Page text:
Wind River Systems
posted its first annual profit in five years and boosted revenue in the first quarter by 14%, the Alameda, Calif., company said before the opening bell Tuesday.
Although the software vendor's earnings guidance for the second quarter was light, investors focused on strong guidance for fiscal 2006, and in recent trading they bid shares up by $2.04, or 15%, to $15.50.
For the quarter, the company earned a profit of $6.1 million, or 7 cents a share, compared with $2.4 million, or 3 cents a share, during the same period a year ago. Overall revenue increased by 14% year over year to $63.6 million.
Like other software companies, Wind River is moving its business model away from perpetual licenses, whose revenue is recognized upfront, to subscriptions, which are recognized over time. Deferred revenue in the quarter grew by $18.7 million, or 32%, to end at $76.7 million, and up 96% during the year.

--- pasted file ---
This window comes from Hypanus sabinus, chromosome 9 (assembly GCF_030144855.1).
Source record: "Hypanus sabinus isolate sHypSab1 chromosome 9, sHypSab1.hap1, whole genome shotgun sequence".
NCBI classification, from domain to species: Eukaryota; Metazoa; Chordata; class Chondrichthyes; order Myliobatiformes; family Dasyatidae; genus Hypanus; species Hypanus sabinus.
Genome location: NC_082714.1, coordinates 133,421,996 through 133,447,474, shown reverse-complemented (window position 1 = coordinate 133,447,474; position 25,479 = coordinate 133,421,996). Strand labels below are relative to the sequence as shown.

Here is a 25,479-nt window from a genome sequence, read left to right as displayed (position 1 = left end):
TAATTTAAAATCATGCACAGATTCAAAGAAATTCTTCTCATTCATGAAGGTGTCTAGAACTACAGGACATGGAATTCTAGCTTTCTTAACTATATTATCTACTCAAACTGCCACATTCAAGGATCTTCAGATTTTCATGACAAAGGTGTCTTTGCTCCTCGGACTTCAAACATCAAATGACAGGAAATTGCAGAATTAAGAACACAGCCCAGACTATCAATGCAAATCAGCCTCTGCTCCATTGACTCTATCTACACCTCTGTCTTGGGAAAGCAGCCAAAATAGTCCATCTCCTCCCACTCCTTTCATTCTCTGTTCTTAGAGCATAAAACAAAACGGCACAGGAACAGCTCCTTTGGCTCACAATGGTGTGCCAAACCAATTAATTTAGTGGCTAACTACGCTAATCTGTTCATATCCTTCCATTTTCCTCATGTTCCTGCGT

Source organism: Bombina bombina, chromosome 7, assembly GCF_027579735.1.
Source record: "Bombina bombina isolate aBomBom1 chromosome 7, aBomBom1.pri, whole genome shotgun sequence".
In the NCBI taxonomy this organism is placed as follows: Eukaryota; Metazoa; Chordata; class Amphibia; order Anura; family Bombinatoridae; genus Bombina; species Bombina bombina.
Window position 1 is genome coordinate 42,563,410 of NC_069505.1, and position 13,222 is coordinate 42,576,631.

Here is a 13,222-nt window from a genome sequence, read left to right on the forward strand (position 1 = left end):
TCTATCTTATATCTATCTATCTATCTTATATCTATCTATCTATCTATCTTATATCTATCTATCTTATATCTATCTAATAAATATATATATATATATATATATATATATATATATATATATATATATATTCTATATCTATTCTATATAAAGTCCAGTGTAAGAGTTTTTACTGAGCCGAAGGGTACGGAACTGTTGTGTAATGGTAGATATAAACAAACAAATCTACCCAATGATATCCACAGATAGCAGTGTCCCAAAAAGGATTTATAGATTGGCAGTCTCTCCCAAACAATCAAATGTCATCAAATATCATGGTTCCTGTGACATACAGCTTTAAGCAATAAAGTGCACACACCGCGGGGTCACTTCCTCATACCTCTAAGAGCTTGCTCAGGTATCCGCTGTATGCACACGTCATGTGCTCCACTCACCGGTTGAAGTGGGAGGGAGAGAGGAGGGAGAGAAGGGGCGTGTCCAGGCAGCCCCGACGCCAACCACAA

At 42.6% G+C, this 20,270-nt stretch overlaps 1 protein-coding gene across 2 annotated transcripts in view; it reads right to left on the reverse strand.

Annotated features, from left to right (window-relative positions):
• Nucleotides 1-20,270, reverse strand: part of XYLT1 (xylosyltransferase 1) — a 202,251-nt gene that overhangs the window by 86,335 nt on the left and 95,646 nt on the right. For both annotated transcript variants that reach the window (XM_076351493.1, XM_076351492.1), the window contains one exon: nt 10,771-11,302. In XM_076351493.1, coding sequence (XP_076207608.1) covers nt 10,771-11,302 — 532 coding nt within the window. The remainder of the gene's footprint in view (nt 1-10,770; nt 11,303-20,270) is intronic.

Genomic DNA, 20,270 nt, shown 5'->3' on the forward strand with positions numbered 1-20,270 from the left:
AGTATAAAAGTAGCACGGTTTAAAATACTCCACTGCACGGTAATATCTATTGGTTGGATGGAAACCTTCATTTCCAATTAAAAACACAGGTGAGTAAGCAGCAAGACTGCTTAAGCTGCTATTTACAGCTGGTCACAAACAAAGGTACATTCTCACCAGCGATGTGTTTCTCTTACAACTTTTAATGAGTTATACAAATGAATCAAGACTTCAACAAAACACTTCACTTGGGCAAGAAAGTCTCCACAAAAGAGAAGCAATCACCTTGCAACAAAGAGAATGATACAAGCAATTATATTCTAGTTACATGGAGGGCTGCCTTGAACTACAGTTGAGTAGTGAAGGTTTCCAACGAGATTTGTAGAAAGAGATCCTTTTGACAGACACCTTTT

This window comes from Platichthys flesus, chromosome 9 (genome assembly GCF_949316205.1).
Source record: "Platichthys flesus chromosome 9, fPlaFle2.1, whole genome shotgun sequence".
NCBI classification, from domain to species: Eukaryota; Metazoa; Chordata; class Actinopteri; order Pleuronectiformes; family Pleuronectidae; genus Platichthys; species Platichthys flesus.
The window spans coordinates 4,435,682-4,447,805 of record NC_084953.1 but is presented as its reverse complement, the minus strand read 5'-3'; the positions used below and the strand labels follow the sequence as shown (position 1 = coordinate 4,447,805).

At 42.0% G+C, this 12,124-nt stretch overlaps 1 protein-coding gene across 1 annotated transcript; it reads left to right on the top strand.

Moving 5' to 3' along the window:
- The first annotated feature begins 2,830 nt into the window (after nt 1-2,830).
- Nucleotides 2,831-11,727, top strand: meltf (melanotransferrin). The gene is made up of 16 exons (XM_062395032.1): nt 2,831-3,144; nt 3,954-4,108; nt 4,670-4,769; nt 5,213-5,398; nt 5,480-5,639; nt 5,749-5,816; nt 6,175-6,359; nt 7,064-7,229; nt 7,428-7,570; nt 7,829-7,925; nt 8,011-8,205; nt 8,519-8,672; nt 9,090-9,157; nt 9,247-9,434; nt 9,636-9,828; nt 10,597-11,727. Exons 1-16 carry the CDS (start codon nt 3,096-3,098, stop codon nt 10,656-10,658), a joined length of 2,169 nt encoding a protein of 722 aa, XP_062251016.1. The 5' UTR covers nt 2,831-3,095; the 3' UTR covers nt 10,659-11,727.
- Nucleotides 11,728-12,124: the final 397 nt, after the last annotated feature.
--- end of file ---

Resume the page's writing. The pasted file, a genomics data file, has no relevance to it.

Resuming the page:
The company's results were modestly better than expected; analysts polled by Thomson First Call had forecast a profit of 5 cents on sales of $62.3 million.
Wind River develops software for use in automobiles, industrial equipment, networking devices, printers, cameras and defense-related equipment. In the past, said CEO Ken Klein, much of that software was developed in-house. "But the growing complexity and size (typical device software contains 1 million lines of code) are pushing companies to move from build to buy," he said in an interview.
For the second quarter, the company said it expects pro forma EPS to range from break-even to 1 cent on revenue of $59 million or $60 million. Wall Street was expecting a profit of 2 cents and revenue of $59.5 million.
For the full year, Wind River expects to earn a per-share profit ranging from 27 cents to 30 cents on revenue of $265 million to $270 million.
Despite the strong quarter, analyst Richard Williams of Garban Institutional Equities expressed concerns about the company's valuation, which he pegs at 61.9 times earnings in 2005, and 37.8 times in 2006. Its peers, he said, trade at P/Es of 28.8 and 25.7.
"We suspect that the justifications for pricing the stock so high are more closely related to bubble mentality than to reality and continue to believe that slower growing stocks will trade back to traditional fundamental valuation ranges," Williams wrote in a note to clients.